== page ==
Gordon Buehrig was one of a group of investors that wished to build an American sports car for a European-style race at Watkin’s Glen. He was also the designer – and came up with the 1948 TASCO (“The American Sports Car Company”), the first production car to be equipped with a T-top roof.
Vents on either side of the vertical grille directed air to the radiator, and the front wheels were almost completely covered by directional fenders made of moulded fiberglass. The TASCO’s tapered rear end was also reminiscent of a small plane, but its cleverest feature was a removable transparent roof.
The aluminium body was built by the Philadelphia-based Derham Body Company and was mounted on an extensively modified 1947 Mercury frame, and power came from a production flathead 239 cubic inch Mercury V8.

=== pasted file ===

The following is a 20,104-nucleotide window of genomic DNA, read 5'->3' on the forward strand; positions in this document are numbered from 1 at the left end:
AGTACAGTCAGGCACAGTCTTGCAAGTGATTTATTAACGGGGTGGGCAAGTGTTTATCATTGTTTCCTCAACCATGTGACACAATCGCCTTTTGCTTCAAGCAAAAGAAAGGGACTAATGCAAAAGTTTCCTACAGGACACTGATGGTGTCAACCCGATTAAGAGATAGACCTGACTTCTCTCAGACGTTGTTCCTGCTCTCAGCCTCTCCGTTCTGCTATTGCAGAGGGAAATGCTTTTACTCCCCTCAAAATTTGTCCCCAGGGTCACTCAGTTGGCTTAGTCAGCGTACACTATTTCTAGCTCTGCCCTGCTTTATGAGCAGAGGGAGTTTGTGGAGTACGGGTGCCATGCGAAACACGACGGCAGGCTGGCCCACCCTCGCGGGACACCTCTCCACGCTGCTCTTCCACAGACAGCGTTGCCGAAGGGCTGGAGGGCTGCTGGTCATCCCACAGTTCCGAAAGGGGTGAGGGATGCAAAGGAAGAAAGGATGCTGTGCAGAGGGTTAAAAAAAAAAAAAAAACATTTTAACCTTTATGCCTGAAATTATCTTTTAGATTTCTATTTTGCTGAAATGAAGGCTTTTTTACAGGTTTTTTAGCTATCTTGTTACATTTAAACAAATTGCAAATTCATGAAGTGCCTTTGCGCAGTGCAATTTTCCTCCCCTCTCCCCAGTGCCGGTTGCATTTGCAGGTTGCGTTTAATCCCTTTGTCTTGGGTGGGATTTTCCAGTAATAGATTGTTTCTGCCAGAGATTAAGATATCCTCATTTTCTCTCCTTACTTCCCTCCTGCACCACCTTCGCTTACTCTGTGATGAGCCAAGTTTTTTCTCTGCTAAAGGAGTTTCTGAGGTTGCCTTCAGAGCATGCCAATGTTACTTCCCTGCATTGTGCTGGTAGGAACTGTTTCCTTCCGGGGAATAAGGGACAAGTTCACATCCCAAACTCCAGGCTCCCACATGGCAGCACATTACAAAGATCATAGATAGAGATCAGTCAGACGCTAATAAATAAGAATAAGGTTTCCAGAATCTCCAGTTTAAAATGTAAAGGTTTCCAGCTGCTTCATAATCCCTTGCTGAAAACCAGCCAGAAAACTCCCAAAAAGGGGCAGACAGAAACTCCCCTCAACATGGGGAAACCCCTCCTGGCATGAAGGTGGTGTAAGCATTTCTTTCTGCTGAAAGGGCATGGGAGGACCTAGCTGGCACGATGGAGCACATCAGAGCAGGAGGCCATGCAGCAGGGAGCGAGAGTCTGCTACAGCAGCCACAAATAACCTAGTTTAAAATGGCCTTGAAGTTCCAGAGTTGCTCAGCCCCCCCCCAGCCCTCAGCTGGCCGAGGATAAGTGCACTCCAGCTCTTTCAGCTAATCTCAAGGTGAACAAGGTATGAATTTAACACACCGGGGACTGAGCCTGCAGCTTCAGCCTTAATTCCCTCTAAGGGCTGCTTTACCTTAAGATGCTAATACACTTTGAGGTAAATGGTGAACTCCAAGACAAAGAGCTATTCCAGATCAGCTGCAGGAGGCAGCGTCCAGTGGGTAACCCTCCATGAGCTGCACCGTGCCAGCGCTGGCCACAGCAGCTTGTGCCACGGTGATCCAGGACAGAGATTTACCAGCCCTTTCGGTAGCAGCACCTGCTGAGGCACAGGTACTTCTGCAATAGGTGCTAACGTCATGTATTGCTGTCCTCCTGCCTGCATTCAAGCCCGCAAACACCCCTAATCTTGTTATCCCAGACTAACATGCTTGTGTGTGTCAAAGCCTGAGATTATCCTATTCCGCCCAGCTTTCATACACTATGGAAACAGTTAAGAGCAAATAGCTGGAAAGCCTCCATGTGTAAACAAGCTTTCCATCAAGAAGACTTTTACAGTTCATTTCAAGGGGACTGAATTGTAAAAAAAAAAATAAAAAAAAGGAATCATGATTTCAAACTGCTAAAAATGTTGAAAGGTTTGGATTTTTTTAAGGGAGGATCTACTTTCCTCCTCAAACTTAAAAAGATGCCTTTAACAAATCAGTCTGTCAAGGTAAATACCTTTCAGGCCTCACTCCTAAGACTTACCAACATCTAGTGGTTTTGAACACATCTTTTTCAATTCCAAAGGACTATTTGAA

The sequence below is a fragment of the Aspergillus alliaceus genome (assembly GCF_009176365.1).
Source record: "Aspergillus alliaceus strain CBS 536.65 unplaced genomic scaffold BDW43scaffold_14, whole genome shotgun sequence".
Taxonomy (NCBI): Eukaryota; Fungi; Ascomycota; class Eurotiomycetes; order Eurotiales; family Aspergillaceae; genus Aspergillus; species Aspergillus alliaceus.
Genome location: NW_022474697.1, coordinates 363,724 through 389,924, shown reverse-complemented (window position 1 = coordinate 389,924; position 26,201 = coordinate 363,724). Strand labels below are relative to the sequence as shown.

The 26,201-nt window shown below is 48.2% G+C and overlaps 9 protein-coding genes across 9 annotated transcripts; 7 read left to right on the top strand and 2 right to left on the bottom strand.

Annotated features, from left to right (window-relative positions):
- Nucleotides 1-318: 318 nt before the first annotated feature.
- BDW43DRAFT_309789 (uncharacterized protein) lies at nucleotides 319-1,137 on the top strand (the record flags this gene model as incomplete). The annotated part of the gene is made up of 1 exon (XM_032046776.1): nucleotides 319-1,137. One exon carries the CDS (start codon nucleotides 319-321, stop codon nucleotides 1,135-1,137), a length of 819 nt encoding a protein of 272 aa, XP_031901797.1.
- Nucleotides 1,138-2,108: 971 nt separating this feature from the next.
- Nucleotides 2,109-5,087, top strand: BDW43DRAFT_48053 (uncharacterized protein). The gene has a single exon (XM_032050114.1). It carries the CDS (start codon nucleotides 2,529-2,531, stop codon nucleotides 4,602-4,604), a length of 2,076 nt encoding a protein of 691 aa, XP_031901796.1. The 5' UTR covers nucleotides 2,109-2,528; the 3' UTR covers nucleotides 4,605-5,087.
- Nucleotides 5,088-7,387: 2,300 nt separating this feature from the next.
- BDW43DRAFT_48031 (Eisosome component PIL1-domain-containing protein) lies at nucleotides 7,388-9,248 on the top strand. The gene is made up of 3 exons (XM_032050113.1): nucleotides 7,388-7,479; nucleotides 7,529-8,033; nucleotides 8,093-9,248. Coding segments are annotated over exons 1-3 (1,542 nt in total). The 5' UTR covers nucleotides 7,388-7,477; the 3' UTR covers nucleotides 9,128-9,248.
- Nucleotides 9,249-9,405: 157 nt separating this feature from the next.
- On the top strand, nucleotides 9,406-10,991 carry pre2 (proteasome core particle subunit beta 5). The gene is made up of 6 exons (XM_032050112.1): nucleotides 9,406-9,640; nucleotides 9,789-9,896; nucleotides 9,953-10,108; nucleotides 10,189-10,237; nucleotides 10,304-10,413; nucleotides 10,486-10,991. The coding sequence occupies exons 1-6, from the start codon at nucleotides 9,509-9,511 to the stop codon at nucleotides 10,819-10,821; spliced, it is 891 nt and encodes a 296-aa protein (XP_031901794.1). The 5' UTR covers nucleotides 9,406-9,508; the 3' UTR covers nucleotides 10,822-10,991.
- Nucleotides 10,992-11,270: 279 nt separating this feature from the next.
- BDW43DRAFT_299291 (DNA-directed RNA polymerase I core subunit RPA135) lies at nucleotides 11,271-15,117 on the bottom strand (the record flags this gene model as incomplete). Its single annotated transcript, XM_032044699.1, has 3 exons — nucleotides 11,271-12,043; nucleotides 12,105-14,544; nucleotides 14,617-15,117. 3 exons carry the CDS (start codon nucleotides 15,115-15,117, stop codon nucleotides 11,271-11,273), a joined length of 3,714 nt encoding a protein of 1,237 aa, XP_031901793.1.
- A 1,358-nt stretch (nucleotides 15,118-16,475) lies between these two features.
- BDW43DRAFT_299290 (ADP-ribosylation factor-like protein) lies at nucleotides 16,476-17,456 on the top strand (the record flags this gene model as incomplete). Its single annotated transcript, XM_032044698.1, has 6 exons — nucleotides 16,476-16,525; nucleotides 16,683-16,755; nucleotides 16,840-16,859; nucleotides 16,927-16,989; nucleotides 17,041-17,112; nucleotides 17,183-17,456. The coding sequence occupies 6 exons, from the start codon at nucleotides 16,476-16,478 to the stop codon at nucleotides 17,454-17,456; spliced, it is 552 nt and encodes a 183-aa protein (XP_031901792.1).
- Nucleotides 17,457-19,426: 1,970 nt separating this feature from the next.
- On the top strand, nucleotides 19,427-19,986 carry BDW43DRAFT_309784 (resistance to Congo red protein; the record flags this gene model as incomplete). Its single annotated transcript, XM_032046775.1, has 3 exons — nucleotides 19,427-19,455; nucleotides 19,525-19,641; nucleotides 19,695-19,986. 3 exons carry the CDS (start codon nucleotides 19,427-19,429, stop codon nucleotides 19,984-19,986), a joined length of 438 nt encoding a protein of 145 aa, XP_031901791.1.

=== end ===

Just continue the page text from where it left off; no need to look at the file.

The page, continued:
The car never reached production (some estimates suggest that it would have had to be sold at $7,500, which is nearly $80,000 in today’s money). TASCO abandoned the project, Buehrig’s car remained a one-off, and he went on to work as a designer for Ford and Lincoln. He did however gain patent number US2556062A in 1951 for the roof, which he described as a “roof with movable parts”.
The next appearance of such a roof was not until 1968 on a Corvette. Buehrig’s patent was still valid so he sued General Motors and allegedly received a small settlement. Chevrolet was allowed to continue building the Corvette with the T-top.